Protection given by an Unregistered Trade Mark
Even where a mark is not registered or registerable, protection of goodwill in a product, service or business and protection of the public from deception is possible by means of a passing-off action.
Passing-off is intended to prevent another trader cashing-in on your goodwill and reputation and, unlike registered marks, need not be limited to those marks which distinguish goods and service.
You must be able to demonstrate that the name, mark, get-up or other factor is distinctive and is associated with your business, product or service in the minds of customers. You must further demonstrate that customers were misled to the detriment of your business (whether or not the other trader intended to cause the confusion).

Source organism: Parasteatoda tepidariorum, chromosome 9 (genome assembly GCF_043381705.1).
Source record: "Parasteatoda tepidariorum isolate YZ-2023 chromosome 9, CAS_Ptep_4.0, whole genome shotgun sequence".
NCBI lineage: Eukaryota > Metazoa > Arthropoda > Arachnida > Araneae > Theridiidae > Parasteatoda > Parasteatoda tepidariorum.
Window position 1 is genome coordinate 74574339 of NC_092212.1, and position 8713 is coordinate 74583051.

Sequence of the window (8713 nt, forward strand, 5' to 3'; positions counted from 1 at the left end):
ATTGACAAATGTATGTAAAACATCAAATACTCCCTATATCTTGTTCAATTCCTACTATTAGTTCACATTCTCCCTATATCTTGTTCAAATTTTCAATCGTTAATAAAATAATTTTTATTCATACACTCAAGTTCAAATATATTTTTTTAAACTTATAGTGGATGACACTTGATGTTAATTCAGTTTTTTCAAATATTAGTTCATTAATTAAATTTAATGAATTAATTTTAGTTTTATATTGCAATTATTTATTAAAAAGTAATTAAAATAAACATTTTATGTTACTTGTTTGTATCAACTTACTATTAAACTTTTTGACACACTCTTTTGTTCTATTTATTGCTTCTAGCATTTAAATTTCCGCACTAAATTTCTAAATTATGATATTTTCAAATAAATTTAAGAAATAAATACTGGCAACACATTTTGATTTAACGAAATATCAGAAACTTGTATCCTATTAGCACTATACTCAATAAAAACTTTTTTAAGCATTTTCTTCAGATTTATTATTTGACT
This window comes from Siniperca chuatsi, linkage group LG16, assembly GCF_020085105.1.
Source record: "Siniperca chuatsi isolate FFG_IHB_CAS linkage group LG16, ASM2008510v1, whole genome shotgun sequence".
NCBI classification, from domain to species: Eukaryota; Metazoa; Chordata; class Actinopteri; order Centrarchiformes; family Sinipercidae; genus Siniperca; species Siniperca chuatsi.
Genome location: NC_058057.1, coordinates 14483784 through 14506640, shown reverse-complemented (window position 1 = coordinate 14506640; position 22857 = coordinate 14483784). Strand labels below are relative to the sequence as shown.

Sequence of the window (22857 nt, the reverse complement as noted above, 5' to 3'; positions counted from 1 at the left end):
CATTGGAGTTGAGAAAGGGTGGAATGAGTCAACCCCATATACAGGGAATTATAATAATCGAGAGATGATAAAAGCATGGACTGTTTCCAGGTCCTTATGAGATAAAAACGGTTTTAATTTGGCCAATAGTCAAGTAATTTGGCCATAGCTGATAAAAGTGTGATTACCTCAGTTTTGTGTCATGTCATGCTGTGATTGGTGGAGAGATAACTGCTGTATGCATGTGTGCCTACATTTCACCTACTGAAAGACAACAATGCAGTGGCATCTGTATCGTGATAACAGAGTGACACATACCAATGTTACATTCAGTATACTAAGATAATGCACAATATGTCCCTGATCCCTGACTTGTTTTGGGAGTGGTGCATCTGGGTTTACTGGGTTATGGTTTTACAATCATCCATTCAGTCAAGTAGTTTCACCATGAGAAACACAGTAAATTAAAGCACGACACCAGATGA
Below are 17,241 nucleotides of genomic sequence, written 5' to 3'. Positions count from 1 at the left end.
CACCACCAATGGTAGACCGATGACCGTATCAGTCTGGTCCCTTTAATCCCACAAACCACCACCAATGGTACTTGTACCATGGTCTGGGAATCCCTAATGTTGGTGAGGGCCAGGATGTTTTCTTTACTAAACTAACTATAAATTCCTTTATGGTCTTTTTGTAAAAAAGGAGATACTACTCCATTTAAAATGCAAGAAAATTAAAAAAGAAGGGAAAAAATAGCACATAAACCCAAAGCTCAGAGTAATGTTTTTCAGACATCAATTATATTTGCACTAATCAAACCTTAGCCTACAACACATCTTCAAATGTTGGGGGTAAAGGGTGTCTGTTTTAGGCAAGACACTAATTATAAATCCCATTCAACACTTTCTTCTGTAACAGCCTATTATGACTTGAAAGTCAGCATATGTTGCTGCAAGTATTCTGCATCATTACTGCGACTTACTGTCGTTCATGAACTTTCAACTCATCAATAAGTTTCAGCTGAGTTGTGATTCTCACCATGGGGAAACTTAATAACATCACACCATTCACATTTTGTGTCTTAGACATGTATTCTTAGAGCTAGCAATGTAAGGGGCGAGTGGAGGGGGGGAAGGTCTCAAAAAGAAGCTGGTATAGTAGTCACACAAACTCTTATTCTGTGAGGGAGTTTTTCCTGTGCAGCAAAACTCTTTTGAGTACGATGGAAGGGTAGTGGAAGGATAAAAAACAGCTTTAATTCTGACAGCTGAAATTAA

Examples of Passing-Off
Assessing what may be infringement of an unregistered mark can be difficult. There is no statutory statement and previous Court decisions must be reviewed and assessed to define the situations in which a passing-off action has been successful in the past and whether that precedent will assist in your particular case.
By way of example, passing-off has been successfully used in the following situations:
Each case will be looked at on its own merit. However, where both businesses operate in the same field of activity and sell to similar markets, then the chance of a successful action is higher.